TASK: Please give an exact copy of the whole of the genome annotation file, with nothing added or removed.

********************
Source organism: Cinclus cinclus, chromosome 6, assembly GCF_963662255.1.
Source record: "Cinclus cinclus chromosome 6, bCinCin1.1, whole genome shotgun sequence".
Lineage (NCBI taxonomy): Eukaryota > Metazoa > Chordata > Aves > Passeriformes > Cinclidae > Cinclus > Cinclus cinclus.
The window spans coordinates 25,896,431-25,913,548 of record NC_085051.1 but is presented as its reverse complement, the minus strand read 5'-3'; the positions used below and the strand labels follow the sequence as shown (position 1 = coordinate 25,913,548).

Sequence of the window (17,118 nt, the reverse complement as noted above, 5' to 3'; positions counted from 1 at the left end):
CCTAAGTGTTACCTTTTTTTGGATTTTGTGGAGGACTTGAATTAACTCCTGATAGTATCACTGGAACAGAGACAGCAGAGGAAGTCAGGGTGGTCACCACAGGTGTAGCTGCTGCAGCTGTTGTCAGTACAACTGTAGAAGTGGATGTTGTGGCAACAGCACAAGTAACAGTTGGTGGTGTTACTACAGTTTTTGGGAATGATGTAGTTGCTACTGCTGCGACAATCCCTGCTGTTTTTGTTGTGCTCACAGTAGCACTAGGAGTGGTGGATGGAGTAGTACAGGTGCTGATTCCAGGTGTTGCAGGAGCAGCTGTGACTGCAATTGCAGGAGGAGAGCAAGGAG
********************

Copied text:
Source organism: Cinclus cinclus, chromosome 6, assembly GCF_963662255.1.
Source record: "Cinclus cinclus chromosome 6, bCinCin1.1, whole genome shotgun sequence".
Lineage (NCBI taxonomy): Eukaryota > Metazoa > Chordata > Aves > Passeriformes > Cinclidae > Cinclus > Cinclus cinclus.
The window spans coordinates 25,896,431-25,913,548 of record NC_085051.1 but is presented as its reverse complement, the minus strand read 5'-3'; the positions used below and the strand labels follow the sequence as shown (position 1 = coordinate 25,913,548).

Sequence of the window (17,118 nt, the reverse complement as noted above, 5' to 3'; positions counted from 1 at the left end):
CCTAAGTGTTACCTTTTTTTGGATTTTGTGGAGGACTTGAATTAACTCCTGATAGTATCACTGGAACAGAGACAGCAGAGGAAGTCAGGGTGGTCACCACAGGTGTAGCTGCTGCAGCTGTTGTCAGTACAACTGTAGAAGTGGATGTTGTGGCAACAGCACAAGTAACAGTTGGTGGTGTTACTACAGTTTTTGGGAATGATGTAGTTGCTACTGCTGCGACAATCCCTGCTGTTTTTGTTGTGCTCACAGTAGCACTAGGAGTGGTGGATGGAGTAGTACAGGTGCTGATTCCAGGTGTTGCAGGAGCAGCTGTGACTGCAATTGCAGGAGGAGAGCAAGGAG